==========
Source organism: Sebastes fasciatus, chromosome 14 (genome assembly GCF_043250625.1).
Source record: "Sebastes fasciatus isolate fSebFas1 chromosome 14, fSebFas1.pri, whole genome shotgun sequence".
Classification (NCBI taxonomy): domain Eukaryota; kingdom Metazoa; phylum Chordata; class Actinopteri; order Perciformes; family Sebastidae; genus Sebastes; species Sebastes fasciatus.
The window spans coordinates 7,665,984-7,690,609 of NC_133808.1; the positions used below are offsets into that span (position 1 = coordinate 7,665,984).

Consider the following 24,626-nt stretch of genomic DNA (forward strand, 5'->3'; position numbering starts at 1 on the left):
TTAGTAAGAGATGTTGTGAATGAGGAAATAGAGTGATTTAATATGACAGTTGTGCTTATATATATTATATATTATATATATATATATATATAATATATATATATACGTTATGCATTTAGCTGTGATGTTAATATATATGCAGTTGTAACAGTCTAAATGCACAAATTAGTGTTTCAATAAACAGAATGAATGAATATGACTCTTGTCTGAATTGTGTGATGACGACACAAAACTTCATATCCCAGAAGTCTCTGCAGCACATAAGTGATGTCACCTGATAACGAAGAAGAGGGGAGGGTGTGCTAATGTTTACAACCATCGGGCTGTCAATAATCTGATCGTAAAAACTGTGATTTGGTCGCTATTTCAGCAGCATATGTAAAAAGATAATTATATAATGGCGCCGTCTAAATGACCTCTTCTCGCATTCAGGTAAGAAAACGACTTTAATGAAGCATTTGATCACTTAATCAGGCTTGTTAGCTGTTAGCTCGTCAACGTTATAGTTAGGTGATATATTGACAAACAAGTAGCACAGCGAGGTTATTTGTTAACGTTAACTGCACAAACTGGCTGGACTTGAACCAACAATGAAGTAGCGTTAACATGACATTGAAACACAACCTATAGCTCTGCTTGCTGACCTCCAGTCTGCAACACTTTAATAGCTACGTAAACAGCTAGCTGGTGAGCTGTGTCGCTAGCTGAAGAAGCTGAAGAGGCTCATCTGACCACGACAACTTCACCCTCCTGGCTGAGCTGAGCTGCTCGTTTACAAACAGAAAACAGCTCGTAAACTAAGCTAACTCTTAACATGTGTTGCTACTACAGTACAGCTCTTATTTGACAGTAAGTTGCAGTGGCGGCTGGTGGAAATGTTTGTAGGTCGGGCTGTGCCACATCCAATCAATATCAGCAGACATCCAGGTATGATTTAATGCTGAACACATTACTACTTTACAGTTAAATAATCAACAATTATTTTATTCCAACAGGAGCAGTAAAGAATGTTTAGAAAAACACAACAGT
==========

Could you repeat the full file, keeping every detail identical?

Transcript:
Source organism: Sebastes fasciatus, chromosome 14 (genome assembly GCF_043250625.1).
Source record: "Sebastes fasciatus isolate fSebFas1 chromosome 14, fSebFas1.pri, whole genome shotgun sequence".
Classification (NCBI taxonomy): domain Eukaryota; kingdom Metazoa; phylum Chordata; class Actinopteri; order Perciformes; family Sebastidae; genus Sebastes; species Sebastes fasciatus.
The window spans coordinates 7,665,984-7,690,609 of NC_133808.1; the positions used below are offsets into that span (position 1 = coordinate 7,665,984).

Consider the following 24,626-nt stretch of genomic DNA (forward strand, 5'->3'; position numbering starts at 1 on the left):
TTAGTAAGAGATGTTGTGAATGAGGAAATAGAGTGATTTAATATGACAGTTGTGCTTATATATATTATATATTATATATATATATATATATAATATATATATATACGTTATGCATTTAGCTGTGATGTTAATATATATGCAGTTGTAACAGTCTAAATGCACAAATTAGTGTTTCAATAAACAGAATGAATGAATATGACTCTTGTCTGAATTGTGTGATGACGACACAAAACTTCATATCCCAGAAGTCTCTGCAGCACATAAGTGATGTCACCTGATAACGAAGAAGAGGGGAGGGTGTGCTAATGTTTACAACCATCGGGCTGTCAATAATCTGATCGTAAAAACTGTGATTTGGTCGCTATTTCAGCAGCATATGTAAAAAGATAATTATATAATGGCGCCGTCTAAATGACCTCTTCTCGCATTCAGGTAAGAAAACGACTTTAATGAAGCATTTGATCACTTAATCAGGCTTGTTAGCTGTTAGCTCGTCAACGTTATAGTTAGGTGATATATTGACAAACAAGTAGCACAGCGAGGTTATTTGTTAACGTTAACTGCACAAACTGGCTGGACTTGAACCAACAATGAAGTAGCGTTAACATGACATTGAAACACAACCTATAGCTCTGCTTGCTGACCTCCAGTCTGCAACACTTTAATAGCTACGTAAACAGCTAGCTGGTGAGCTGTGTCGCTAGCTGAAGAAGCTGAAGAGGCTCATCTGACCACGACAACTTCACCCTCCTGGCTGAGCTGAGCTGCTCGTTTACAAACAGAAAACAGCTCGTAAACTAAGCTAACTCTTAACATGTGTTGCTACTACAGTACAGCTCTTATTTGACAGTAAGTTGCAGTGGCGGCTGGTGGAAATGTTTGTAGGTCGGGCTGTGCCACATCCAATCAATATCAGCAGACATCCAGGTATGATTTAATGCTGAACACATTACTACTTTACAGTTAAATAATCAACAATTATTTTATTCCAACAGGAGCAGTAAAGAATGTTTAGAAAAACACAACAGT